Dubai, The Gulf Observer: Marking a historic milestone in acknowledging the role of culture in combating and adapting to climate change, high-level delegates from around the globe convened at the 28th UN Climate Change Conference (COP28) in Dubai.
The Group of Friends of Culture-Based Climate Action (GFCBCA) at the United Nations Framework Convention on Climate Change (UNFCCC) was officially announced by its co-chairs, Salem bin Khalid Al Qassimi, UAE Minister of Culture, and Margareth Menezes, Minister of Culture of Brazil. This new coalition, comprising 33 countries and UN agencies, advocates for recognising the integral role of culture in climate change policies. It aims to generate political momentum for effective, cohesive, and coordinated global action, formally acknowledging the significance of culture and heritage in climate initiatives.
The unveiling of the Emirates Declaration on Culture-Based Climate Action also took place at the meeting. In attendance was Mariam bint Mohammed Almheiri, Minister of Climate Change and the Environment. The declaration emphasises that today’s challenges are not only financial, technical, and scientific but cultural as well. It asserts that addressing climate change and achieving the Paris Agreement’s goals necessitate inclusivity and collaboration across all sectors, notably culture.
The declaration further stresses the need to fully realise the Paris Agreement’s long-term objectives, including mitigation, adaptation, loss and damage, and climate-resilient sustainable development, by focusing on cultural heritage, arts, and creative industries as catalysts for transformative climate action. It also highlights the urgent need for cultural sectors, including institutions and heritage sites, to adapt and evolve in response to climate change.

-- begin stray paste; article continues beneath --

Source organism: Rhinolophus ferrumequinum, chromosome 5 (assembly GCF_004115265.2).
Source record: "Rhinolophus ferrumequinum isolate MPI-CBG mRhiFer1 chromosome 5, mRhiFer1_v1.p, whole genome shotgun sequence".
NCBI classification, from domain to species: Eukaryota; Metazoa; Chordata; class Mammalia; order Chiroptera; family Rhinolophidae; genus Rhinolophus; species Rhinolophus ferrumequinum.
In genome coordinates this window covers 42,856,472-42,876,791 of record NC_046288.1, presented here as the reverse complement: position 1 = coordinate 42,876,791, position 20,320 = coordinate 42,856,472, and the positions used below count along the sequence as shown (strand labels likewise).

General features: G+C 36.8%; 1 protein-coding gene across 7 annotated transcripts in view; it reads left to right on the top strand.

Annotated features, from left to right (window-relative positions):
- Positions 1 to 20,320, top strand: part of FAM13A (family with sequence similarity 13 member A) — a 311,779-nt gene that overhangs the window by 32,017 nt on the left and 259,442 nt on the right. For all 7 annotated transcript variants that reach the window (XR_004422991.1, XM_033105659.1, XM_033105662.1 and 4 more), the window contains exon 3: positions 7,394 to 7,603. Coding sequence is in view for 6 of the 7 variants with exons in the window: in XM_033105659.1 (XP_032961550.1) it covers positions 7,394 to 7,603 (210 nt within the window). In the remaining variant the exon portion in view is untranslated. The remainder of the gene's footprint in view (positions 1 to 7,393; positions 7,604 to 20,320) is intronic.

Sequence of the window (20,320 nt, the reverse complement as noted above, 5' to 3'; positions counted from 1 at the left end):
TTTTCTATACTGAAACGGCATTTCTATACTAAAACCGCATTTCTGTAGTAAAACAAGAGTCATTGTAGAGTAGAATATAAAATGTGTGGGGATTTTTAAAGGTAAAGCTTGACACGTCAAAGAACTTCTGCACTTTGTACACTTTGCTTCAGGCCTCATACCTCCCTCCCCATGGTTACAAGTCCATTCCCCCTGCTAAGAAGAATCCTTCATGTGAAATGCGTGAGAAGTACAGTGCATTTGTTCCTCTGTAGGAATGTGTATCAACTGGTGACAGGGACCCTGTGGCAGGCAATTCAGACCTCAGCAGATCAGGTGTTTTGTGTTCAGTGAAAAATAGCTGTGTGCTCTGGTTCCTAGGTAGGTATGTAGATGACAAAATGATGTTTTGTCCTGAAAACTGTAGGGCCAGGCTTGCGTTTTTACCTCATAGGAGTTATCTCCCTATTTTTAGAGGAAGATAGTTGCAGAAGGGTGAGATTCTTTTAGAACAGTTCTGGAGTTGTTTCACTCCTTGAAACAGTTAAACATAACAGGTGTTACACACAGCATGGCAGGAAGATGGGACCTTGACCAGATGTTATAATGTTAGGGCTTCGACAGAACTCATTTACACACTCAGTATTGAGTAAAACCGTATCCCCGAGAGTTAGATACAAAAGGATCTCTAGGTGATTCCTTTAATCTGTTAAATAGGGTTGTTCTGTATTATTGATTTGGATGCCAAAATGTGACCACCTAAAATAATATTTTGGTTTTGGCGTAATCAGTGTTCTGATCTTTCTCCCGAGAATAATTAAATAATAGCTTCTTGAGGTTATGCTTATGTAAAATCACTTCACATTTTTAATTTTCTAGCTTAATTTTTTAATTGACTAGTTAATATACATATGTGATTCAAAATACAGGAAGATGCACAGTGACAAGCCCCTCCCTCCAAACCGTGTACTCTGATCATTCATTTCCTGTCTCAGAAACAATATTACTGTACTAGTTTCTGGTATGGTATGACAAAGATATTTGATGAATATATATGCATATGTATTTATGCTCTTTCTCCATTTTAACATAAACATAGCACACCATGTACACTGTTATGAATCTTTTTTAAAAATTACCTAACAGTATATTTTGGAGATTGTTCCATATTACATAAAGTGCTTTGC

Commenting on the Declaration and the GFCBCA launch, Salem Al Qassimi remarked, “Climate change is reshaping not only our environmental but also our social and cultural ecosystems. It’s creating a cultural emergency by disrupting communities’ abilities to maintain their cultural heritage. Culture-based climate action offers a powerful, inclusive solution, helping to fulfill the Paris Agreement’s objectives.”
Menezes said, “A cultural asset as strong as culture cannot be left out of the fight against climate change on the planet.”
“Our presence also reinforces a commitment that is assumed by our president Lula to emphasise that we need, in a responsible and concrete way, to place the climate agenda in multilateral debates.
She concluded, “Brazil is a relevant country for the environmental agenda. We have a large part of the planet’s forests and many technological solutions that can be adopted to address the climate issue.”
The Emirates Declaration aims to mainstream culture into climate action and embed it within cultural policies and activities related to heritage, arts, and creative industries. It also seeks multi-level collaboration involving governments, institutions, the private sector, creative industries, indigenous communities, and local knowledge holders.
Almheiri emphasised, “The reality is that our culture – tangible or intangible – is too often one of the silent victims of climate change. However, some of the very best examples of climate solutions are themselves drawn from unique cultural learnings, traditions, and wisdom. In our effort to keep 1.5 alive, we must harness culture in all its forms.”
The Group of Friends will amplify culture and heritage-based strategies to enhance resilience and support sustainable communities, focusing on those most affected by climate change, including artists and heritage professionals.
Looking ahead to COP29 and COP30, the GFCBCA aims to facilitate greater cultural integration in future COPs and the broader UNFCCC framework, potentially leading to Joint Work on Culture and Climate Action. The group also plans to promote culture-based climate action globally and regionally, sharing knowledge and forging partnerships to address the climate crisis.